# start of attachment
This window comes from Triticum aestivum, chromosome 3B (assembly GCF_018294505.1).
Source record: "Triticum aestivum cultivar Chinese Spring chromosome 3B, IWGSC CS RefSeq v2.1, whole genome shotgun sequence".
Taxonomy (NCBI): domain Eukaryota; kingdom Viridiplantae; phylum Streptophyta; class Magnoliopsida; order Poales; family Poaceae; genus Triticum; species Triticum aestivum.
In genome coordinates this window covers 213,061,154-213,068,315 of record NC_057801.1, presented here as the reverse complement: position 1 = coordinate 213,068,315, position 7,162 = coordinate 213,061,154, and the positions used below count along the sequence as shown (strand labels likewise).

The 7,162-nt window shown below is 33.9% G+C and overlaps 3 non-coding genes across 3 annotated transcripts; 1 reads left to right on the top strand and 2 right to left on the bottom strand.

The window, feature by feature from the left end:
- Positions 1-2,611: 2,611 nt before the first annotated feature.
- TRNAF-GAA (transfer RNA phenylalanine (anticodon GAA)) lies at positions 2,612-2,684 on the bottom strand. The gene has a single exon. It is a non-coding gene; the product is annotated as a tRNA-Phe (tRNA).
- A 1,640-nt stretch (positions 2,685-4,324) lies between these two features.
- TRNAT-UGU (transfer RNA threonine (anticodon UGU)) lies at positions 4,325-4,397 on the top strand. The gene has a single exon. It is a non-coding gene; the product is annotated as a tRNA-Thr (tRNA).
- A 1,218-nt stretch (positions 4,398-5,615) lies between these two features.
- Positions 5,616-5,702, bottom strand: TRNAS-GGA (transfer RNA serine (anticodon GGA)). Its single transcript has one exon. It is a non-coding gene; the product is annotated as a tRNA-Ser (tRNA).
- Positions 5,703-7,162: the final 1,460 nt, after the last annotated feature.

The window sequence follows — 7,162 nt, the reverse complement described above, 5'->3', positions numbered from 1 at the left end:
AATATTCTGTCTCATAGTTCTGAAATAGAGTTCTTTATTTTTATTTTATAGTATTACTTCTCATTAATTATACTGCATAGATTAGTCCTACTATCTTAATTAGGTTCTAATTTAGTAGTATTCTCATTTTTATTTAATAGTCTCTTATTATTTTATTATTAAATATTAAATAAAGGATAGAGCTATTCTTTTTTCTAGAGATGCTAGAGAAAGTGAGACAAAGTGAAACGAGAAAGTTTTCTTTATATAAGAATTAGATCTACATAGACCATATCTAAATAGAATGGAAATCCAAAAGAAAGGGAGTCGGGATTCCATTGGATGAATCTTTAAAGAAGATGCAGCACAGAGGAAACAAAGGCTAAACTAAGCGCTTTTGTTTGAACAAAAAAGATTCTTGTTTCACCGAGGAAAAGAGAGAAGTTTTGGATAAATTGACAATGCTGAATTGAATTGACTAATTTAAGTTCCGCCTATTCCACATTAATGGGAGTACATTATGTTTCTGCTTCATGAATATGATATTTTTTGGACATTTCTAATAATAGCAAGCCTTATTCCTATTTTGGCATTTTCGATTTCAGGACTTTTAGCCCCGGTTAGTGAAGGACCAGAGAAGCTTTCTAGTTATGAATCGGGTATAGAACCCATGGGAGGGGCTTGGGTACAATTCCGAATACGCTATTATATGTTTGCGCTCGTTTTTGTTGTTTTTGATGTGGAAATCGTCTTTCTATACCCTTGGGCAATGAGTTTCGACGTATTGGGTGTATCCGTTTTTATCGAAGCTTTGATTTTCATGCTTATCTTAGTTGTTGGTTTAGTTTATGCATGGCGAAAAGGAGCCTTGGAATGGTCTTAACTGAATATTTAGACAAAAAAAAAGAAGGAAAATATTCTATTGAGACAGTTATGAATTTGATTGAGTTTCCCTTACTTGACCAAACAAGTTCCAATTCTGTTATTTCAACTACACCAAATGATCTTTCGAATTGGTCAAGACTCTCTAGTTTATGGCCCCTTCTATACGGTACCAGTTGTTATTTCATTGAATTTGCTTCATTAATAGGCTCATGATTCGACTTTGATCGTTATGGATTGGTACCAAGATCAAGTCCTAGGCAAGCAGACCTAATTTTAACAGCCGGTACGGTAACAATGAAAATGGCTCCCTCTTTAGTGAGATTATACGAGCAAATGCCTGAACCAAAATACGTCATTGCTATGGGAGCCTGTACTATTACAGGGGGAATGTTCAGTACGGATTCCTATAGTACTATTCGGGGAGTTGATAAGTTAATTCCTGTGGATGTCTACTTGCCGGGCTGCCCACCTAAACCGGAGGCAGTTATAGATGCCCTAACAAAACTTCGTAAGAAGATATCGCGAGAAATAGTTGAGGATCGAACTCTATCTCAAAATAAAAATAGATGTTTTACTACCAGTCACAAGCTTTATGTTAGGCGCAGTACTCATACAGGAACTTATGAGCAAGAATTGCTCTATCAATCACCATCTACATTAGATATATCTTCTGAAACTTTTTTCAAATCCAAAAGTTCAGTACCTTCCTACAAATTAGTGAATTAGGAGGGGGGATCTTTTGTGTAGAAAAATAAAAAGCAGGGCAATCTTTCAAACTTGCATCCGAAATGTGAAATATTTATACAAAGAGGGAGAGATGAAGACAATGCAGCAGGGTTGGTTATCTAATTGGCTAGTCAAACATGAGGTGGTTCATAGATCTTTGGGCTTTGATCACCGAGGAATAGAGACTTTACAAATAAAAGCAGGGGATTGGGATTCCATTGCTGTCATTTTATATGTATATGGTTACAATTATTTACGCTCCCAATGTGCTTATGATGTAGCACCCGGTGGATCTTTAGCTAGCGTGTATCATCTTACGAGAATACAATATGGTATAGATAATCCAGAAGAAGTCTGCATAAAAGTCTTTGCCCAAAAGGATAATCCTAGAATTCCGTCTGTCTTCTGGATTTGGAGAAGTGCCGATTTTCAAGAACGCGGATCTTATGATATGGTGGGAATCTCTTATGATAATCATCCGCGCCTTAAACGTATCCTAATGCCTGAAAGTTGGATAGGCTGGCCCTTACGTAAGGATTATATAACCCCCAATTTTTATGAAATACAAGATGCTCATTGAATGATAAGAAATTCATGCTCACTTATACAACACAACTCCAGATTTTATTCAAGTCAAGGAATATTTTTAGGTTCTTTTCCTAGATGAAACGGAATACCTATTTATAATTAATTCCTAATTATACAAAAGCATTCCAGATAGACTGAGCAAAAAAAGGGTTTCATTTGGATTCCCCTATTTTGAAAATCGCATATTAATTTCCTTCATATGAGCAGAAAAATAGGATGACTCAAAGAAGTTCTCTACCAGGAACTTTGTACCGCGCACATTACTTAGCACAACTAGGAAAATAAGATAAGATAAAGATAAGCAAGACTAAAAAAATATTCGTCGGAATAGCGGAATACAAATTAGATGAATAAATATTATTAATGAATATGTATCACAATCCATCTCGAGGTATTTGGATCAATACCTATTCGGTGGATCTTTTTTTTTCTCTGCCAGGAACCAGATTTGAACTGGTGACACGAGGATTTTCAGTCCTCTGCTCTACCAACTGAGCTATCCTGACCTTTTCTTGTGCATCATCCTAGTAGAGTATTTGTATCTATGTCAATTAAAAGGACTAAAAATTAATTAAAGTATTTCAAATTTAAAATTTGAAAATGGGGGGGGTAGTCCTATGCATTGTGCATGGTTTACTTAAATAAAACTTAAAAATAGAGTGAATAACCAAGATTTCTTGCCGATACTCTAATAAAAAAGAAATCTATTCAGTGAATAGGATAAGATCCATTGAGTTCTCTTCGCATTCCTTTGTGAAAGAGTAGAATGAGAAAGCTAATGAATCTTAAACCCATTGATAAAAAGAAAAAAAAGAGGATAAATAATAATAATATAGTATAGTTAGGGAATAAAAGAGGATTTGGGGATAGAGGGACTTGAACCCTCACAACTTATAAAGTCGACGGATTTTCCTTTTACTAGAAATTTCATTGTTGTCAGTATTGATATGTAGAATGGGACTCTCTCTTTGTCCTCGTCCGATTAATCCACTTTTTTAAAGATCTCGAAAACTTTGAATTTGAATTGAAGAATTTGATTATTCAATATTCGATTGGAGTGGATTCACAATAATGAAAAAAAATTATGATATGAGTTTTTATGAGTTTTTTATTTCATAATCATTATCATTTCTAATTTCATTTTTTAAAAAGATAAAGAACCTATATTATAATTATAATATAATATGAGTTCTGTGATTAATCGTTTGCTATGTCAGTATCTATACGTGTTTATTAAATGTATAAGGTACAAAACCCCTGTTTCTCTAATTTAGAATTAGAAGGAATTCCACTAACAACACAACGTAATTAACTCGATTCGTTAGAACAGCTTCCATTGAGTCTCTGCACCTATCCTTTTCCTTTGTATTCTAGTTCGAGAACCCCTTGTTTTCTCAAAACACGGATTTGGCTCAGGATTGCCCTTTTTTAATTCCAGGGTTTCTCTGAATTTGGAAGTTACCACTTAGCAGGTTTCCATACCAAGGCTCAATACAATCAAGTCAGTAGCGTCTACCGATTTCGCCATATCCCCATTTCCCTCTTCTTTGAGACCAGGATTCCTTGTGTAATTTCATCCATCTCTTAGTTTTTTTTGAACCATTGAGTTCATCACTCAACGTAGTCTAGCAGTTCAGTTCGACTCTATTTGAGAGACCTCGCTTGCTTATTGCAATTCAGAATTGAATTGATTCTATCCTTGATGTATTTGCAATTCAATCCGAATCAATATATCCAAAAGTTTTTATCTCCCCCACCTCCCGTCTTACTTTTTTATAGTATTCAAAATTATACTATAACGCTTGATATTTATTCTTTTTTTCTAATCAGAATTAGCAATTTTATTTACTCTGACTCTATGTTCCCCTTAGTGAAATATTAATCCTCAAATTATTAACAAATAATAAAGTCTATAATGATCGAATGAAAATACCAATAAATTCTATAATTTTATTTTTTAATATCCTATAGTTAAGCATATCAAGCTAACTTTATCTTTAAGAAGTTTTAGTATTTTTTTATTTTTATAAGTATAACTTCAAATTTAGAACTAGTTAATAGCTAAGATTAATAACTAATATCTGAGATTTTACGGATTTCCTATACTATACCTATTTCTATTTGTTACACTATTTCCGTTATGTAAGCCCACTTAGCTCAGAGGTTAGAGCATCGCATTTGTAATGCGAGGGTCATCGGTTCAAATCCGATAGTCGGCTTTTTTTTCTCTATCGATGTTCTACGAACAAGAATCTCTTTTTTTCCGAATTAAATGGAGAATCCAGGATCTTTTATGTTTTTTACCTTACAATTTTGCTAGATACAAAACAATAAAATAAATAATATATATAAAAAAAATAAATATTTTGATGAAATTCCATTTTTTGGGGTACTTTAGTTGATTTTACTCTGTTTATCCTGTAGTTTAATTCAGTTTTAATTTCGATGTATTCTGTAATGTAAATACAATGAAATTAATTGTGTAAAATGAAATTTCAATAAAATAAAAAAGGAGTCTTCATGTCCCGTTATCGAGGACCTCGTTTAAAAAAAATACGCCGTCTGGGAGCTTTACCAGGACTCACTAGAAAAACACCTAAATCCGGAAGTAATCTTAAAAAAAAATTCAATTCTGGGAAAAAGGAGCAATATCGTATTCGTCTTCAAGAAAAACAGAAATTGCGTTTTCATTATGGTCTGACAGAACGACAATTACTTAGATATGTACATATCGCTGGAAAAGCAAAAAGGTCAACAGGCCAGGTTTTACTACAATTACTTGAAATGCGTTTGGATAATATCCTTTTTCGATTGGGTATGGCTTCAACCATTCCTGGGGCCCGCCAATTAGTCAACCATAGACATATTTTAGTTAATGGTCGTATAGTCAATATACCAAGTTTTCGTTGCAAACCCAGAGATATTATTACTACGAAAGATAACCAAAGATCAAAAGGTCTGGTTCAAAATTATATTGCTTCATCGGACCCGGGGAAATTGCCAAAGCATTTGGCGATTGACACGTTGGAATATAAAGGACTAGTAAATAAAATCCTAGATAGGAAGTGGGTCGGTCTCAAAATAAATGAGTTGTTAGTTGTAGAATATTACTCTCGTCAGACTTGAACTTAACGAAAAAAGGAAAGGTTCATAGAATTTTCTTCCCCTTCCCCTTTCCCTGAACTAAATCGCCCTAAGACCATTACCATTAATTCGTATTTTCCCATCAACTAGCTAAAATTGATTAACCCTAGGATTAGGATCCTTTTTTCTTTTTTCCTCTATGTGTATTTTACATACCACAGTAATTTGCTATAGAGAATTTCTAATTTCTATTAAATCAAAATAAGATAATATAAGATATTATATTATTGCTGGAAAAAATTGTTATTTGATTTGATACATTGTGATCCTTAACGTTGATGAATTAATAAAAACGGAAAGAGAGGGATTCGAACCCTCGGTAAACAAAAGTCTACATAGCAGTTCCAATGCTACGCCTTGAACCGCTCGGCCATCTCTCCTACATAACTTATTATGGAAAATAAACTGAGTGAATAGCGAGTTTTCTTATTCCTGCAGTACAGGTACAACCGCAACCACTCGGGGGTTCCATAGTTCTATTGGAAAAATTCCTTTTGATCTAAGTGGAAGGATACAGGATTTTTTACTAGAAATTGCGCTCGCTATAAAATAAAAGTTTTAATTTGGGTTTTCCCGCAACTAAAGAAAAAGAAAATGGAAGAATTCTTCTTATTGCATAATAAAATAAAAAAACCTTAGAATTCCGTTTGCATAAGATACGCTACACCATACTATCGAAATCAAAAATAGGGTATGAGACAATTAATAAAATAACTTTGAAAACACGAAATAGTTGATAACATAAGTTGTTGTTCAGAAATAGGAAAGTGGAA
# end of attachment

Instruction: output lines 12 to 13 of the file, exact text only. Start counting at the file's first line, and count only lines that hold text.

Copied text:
- Positions 5,616-5,702, bottom strand: TRNAS-GGA (transfer RNA serine (anticodon GGA)). Its single transcript has one exon. It is a non-coding gene; the product is annotated as a tRNA-Ser (tRNA).
- Positions 5,703-7,162: the final 1,460 nt, after the last annotated feature.